I don't normally write about all the solar projects going live in a given week or month, because then this blog would have to become solar-tech pastures. But three on-site projects have just gone live in California that are each noteworthy in their own right. On-site corporate solar investments are compelling to me because these are organizations that have gone beyond purchasing renewable energy from a utility company. They have contributed directly to the cleantech cause.
#1: The Nichols Farm The reason this one caught my attention is because the technology involved at the Nichols Farm pistachio processing facility is concentrator photovoltaic, and the project is being billed as the first of its kind in North America. The 1-megawatt capacity power plant is expected to produce approximately 2,244 million kilowatt-hours in its first year of operation, which is about 70 percent of the electricity needs for the pistachio farm's processing facility. The solar installation takes up six acres next to the plant, and it uses SF-1100 CPV technology from SolFocus. The units concentrate the solar, meaning they can collect more potential energy on a smaller piece of land than is typically possible with other types of solar. They have tracking units to follow the sunlight supply. The installation was designed and built by Bechtel.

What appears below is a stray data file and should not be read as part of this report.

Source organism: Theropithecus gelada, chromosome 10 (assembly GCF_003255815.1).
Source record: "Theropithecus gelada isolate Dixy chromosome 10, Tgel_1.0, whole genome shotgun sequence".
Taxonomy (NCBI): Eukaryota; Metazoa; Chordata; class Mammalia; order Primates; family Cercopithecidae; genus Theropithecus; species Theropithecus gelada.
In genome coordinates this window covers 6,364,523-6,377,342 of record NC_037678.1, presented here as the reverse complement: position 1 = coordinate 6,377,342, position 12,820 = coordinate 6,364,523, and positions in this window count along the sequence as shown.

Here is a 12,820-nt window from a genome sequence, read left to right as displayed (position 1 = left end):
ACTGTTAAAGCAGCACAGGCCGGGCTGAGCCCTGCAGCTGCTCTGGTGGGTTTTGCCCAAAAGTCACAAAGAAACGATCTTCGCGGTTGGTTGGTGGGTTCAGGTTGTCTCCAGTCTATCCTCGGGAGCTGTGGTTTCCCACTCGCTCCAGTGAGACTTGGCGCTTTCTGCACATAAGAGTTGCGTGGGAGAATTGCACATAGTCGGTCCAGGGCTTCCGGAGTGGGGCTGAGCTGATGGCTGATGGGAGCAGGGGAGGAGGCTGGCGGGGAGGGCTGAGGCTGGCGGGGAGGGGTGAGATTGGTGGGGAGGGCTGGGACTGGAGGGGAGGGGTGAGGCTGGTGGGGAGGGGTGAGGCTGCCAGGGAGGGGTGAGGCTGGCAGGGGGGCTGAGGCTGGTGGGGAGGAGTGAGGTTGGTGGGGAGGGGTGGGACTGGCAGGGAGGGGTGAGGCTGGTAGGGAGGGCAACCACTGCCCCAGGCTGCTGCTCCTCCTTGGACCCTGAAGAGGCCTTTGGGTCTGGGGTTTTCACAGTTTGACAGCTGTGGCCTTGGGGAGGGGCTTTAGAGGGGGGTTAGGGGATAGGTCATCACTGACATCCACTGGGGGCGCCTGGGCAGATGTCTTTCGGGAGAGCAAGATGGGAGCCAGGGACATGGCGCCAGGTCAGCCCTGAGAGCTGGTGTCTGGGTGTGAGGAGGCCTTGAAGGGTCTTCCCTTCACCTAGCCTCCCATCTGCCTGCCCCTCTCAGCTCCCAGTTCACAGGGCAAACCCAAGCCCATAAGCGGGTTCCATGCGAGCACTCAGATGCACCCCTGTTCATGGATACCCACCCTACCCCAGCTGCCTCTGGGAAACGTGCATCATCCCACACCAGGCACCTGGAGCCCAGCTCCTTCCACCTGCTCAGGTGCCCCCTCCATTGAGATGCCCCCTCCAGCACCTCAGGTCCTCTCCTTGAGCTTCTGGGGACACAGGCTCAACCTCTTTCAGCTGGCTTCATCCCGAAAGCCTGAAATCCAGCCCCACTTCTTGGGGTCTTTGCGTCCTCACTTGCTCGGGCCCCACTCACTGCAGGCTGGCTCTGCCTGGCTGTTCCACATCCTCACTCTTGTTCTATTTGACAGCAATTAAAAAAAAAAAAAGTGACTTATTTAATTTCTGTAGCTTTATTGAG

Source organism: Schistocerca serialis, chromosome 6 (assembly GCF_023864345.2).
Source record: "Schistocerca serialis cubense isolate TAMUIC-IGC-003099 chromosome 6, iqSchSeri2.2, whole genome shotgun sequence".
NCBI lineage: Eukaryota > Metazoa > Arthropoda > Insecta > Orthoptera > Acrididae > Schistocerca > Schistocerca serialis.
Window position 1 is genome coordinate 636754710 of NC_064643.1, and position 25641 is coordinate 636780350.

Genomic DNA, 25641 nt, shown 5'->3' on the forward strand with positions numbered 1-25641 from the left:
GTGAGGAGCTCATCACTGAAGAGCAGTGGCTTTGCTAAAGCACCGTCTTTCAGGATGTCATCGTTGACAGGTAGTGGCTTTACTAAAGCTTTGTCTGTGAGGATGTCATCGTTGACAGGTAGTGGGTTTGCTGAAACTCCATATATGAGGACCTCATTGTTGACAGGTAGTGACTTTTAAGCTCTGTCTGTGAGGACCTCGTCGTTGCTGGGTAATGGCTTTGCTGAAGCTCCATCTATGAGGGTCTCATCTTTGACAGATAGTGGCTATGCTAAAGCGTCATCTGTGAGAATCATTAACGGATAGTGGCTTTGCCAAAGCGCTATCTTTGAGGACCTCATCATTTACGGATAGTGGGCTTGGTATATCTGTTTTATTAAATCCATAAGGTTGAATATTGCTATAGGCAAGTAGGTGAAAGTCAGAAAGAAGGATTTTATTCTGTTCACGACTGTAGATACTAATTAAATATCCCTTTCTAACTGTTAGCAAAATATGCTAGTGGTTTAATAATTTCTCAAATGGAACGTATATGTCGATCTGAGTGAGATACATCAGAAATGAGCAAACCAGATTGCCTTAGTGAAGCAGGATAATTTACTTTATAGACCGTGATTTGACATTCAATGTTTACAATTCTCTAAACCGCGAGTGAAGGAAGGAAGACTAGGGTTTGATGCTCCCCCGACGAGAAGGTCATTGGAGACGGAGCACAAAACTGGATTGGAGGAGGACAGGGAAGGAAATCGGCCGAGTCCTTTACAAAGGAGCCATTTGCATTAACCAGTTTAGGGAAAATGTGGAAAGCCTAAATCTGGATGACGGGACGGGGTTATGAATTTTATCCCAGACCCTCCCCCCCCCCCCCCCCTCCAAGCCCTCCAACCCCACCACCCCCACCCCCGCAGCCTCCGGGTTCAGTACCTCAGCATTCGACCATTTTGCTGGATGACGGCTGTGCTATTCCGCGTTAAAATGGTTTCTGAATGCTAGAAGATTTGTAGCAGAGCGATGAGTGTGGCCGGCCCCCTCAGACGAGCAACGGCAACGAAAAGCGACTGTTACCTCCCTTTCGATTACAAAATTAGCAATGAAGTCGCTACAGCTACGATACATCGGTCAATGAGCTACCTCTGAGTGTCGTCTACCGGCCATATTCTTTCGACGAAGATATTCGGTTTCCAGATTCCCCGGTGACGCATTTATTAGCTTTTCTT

Said the Nichols Farm owner Chuck Nichols:
"As an integrated grower, processor and marketer of pistachios, I appreciate the value of harnessing natural resources in an efficient, sustainable manner. That's why I selected SolFocus CPV from a list of solar options. The high-energy yield combined with the superior environmental footprint of the SolFocus systems made it an ideal choice for our facility, which processes pistachios for farmers throughout the Central Valley of California."
This is a 15-acre, 12,600-panel solar array located in a redeveloped military facility near Sacramento. The mounted-tracking solar technology is expected to supply about 40 percent of the power needs of the adjacent Depot Park commercial and industrial park. The generating capacity is 3 megawatts.
The technology is intended as a peak-shaving strategy, which means it will level out electricity needs from the grid during peak demand -- which is a big ongoing deal in California, especially in the summer. The companies involved in design and installation included SPG Solar, the California Governor's Office of Economic Development, and the City of Sacramento and its Greenwise Initiative.
#3: U.S. Foodservice The final on-site project I'll feature is at U.S. Foodservice in San Francisco. The 1.18-megawatt, 4,354-panel solar photovoltaic installation is expected to contribute about 40 percent of the facility's electricity needs during the daytime. Said U.S. Foodservice division vice president Phil Collins: "Our new solar panel system will benefit both the environment and the bottom line. Sustainability is a driving force at U.S. Foodservice, and we are continually evaluating and implementing ways to reduce our environmental impact while more efficiently serving customers."
The array is expected to produce about 1.3 million kilowatt-hours of electricity annually when operating at peak generation capacity. That is roughly the amount that it would take to run 194 California homes for one year. The project was financed through a leasing arrangement with Delta Electronics.